Fell Swoop Blog


Thoughts and observations from our team

Where social media falls in the hierarchy of needs.

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Social media satiates many basic human needs – the need for entertainment, the need for new information, and at the most fundamental level, the need for human connection. I don’t care what people say about social media making us more disconnected; that’s simply not true. We are just pursuing the same connections we always have through digital channels. More than that, it’s letting us connect to a wider world than ever before; connecting digitally only increases our capacity to invest emotionally, so long as we give ourselves permission to try.

Maslow famously described a basic, animalistic hierarchy, wherein purpose, self-esteem, safety, and love all play a part in fulfillment in our daily lives. I have to believe the wild growth and corresponding entrenchment of social media is a direct result of how strongly it resonates with Maslow’s categories. It can open us up to new purpose and passion by introducing us to new information, goals, and inspiration that we otherwise never would have come across. It can give us a sense of safety in a dangerous world; Facebook, for instance, allows us to near-instantaneously check in with all our loved ones after a tragedy. Finally, it gives us a global community, and helps foster a sense of belonging; boosting our self-esteem with every like or Instagram comment from friends both new and old. Does it feed into our narcissistic side? Well, yes, but that’s a post for another time.

Ultimately, digital connection plays such an important role in our lives because it directly resonates with each of our basic human needs, and does so whether we consciously recognize it or not. For Millennials, it’s already a way of life – they are digitally indigenous and have been exposed to this brave new world from the jump. Maslow probably didn’t foresee a world of upvotes and retweets, but I have to think that if he developed his theory today, there would be a good sized slice of that pyramid set aside for social media.

That’s why it’s so crucial for marketers and brands, and why we have so much success with emotional storytelling: it reaches us at a truly human level. It resonates. It stirs. Ultimately, it spurs us to take action by hitting us where we live. It enriches us.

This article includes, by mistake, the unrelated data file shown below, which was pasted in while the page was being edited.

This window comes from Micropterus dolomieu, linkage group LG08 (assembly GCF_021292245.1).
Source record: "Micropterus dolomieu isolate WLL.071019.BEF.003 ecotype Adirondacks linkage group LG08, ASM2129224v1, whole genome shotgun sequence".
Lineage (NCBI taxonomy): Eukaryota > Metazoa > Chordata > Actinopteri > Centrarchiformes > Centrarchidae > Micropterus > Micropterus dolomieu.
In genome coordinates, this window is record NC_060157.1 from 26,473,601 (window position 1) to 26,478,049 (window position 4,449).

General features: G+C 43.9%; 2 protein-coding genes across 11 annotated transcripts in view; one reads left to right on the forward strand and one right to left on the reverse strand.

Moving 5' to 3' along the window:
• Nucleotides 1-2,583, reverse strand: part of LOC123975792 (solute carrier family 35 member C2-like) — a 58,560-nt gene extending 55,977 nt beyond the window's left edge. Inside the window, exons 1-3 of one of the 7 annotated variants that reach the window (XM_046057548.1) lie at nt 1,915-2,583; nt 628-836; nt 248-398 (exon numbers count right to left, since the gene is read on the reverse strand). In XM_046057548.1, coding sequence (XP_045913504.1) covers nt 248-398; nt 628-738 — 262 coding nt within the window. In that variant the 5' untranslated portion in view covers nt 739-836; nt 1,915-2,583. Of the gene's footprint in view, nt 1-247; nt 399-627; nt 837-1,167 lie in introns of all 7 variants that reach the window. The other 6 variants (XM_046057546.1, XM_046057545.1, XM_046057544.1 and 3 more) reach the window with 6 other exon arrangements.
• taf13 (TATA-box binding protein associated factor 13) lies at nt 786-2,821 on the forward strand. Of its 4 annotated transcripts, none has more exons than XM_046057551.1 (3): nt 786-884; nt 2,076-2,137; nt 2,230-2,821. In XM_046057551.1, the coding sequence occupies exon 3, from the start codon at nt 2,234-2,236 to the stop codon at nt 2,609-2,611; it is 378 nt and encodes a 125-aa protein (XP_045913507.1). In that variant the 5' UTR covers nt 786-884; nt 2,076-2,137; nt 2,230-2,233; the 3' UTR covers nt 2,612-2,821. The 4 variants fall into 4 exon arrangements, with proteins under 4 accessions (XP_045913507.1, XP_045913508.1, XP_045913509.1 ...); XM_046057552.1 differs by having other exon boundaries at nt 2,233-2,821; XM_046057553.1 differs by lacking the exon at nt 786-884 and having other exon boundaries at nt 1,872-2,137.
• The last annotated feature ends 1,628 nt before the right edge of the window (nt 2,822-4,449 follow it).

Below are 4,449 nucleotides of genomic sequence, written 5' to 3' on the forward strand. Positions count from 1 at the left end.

And if we do right, it enriches our bottom line, too.

Big agency or small agency?

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They’ve both got a decent case to make. With a smaller agency, you can be the big fish in a small pond… but larger agencies are more likely to offer greater creative resources and global reach. Smaller agencies are often more nimble and responsive, while big agencies have deeper pockets and generally wield more power. Over the last 23 years I have been a part of agencies both gargantuan (600+ staff) and miniscule (3 staff), and a few sizes in between.

Given my druthers, I prefer working at a smaller agency. It gives me the chance to make a bigger impact at the firm and shape our performance for the clients we serve; that kind of individual empowerment and freedom is hard to pass up. On the other side of the fence, there are some pretty compelling reasons for clients to choose smaller agencies, too.

For starters, a small agency will be more willing to take on a smaller or pilot project. Onboarding a new client at a large agency often significantly delays the project with red tape and bureaucracy gumming up the works, and those delays make even smaller engagements significantly more expensive. On the other hand, a small agency can often hit the ground running and sort out the details later.